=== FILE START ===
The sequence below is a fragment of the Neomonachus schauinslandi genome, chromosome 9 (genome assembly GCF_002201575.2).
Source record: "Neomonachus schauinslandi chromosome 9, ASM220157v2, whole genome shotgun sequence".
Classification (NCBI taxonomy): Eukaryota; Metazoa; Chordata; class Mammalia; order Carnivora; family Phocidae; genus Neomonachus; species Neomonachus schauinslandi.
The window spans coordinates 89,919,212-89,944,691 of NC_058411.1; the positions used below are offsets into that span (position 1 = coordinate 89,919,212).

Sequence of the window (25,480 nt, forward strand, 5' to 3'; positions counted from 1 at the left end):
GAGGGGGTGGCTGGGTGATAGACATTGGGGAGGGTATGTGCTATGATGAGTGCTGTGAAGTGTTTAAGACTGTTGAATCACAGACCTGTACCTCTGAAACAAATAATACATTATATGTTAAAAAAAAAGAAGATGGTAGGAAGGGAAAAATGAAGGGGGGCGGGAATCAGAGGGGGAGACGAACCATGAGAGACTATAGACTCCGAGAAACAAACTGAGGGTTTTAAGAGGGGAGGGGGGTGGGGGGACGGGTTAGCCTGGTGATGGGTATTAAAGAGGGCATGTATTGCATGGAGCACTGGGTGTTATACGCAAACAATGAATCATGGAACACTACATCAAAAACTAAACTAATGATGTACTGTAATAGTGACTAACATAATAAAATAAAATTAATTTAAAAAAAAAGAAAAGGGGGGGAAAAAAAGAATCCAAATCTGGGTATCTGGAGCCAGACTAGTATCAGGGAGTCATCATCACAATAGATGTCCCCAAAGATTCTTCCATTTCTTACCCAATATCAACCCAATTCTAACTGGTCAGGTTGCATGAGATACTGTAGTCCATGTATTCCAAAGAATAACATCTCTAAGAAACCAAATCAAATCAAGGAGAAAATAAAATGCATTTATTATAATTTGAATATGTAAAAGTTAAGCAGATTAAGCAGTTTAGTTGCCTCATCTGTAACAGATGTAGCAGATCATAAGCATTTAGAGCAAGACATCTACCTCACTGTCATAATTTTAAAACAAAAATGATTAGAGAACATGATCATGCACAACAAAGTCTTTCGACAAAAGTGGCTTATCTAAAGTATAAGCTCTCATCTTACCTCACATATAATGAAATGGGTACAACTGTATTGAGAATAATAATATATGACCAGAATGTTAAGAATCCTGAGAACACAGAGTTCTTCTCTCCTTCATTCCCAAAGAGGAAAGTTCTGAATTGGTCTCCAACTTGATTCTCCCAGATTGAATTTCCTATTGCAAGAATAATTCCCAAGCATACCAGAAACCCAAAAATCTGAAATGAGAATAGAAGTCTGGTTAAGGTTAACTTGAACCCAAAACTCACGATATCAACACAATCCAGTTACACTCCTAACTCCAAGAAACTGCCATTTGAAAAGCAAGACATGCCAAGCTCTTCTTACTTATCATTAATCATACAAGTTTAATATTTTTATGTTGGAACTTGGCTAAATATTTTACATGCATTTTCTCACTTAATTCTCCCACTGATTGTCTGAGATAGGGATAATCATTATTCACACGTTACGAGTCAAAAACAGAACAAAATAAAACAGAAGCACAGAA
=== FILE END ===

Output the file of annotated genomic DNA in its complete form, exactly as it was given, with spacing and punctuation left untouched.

The sequence below is a fragment of the Neomonachus schauinslandi genome, chromosome 9 (genome assembly GCF_002201575.2).
Source record: "Neomonachus schauinslandi chromosome 9, ASM220157v2, whole genome shotgun sequence".
Classification (NCBI taxonomy): Eukaryota; Metazoa; Chordata; class Mammalia; order Carnivora; family Phocidae; genus Neomonachus; species Neomonachus schauinslandi.
The window spans coordinates 89,919,212-89,944,691 of NC_058411.1; the positions used below are offsets into that span (position 1 = coordinate 89,919,212).

Sequence of the window (25,480 nt, forward strand, 5' to 3'; positions counted from 1 at the left end):
GAGGGGGTGGCTGGGTGATAGACATTGGGGAGGGTATGTGCTATGATGAGTGCTGTGAAGTGTTTAAGACTGTTGAATCACAGACCTGTACCTCTGAAACAAATAATACATTATATGTTAAAAAAAAAGAAGATGGTAGGAAGGGAAAAATGAAGGGGGGCGGGAATCAGAGGGGGAGACGAACCATGAGAGACTATAGACTCCGAGAAACAAACTGAGGGTTTTAAGAGGGGAGGGGGGTGGGGGGACGGGTTAGCCTGGTGATGGGTATTAAAGAGGGCATGTATTGCATGGAGCACTGGGTGTTATACGCAAACAATGAATCATGGAACACTACATCAAAAACTAAACTAATGATGTACTGTAATAGTGACTAACATAATAAAATAAAATTAATTTAAAAAAAAAGAAAAGGGGGGGAAAAAAAGAATCCAAATCTGGGTATCTGGAGCCAGACTAGTATCAGGGAGTCATCATCACAATAGATGTCCCCAAAGATTCTTCCATTTCTTACCCAATATCAACCCAATTCTAACTGGTCAGGTTGCATGAGATACTGTAGTCCATGTATTCCAAAGAATAACATCTCTAAGAAACCAAATCAAATCAAGGAGAAAATAAAATGCATTTATTATAATTTGAATATGTAAAAGTTAAGCAGATTAAGCAGTTTAGTTGCCTCATCTGTAACAGATGTAGCAGATCATAAGCATTTAGAGCAAGACATCTACCTCACTGTCATAATTTTAAAACAAAAATGATTAGAGAACATGATCATGCACAACAAAGTCTTTCGACAAAAGTGGCTTATCTAAAGTATAAGCTCTCATCTTACCTCACATATAATGAAATGGGTACAACTGTATTGAGAATAATAATATATGACCAGAATGTTAAGAATCCTGAGAACACAGAGTTCTTCTCTCCTTCATTCCCAAAGAGGAAAGTTCTGAATTGGTCTCCAACTTGATTCTCCCAGATTGAATTTCCTATTGCAAGAATAATTCCCAAGCATACCAGAAACCCAAAAATCTGAAATGAGAATAGAAGTCTGGTTAAGGTTAACTTGAACCCAAAACTCACGATATCAACACAATCCAGTTACACTCCTAACTCCAAGAAACTGCCATTTGAAAAGCAAGACATGCCAAGCTCTTCTTACTTATCATTAATCATACAAGTTTAATATTTTTATGTTGGAACTTGGCTAAATATTTTACATGCATTTTCTCACTTAATTCTCCCACTGATTGTCTGAGATAGGGATAATCATTATTCACACGTTACGAGTCAAAAACAGAACAAAATAAAACAGAAGCACAGAA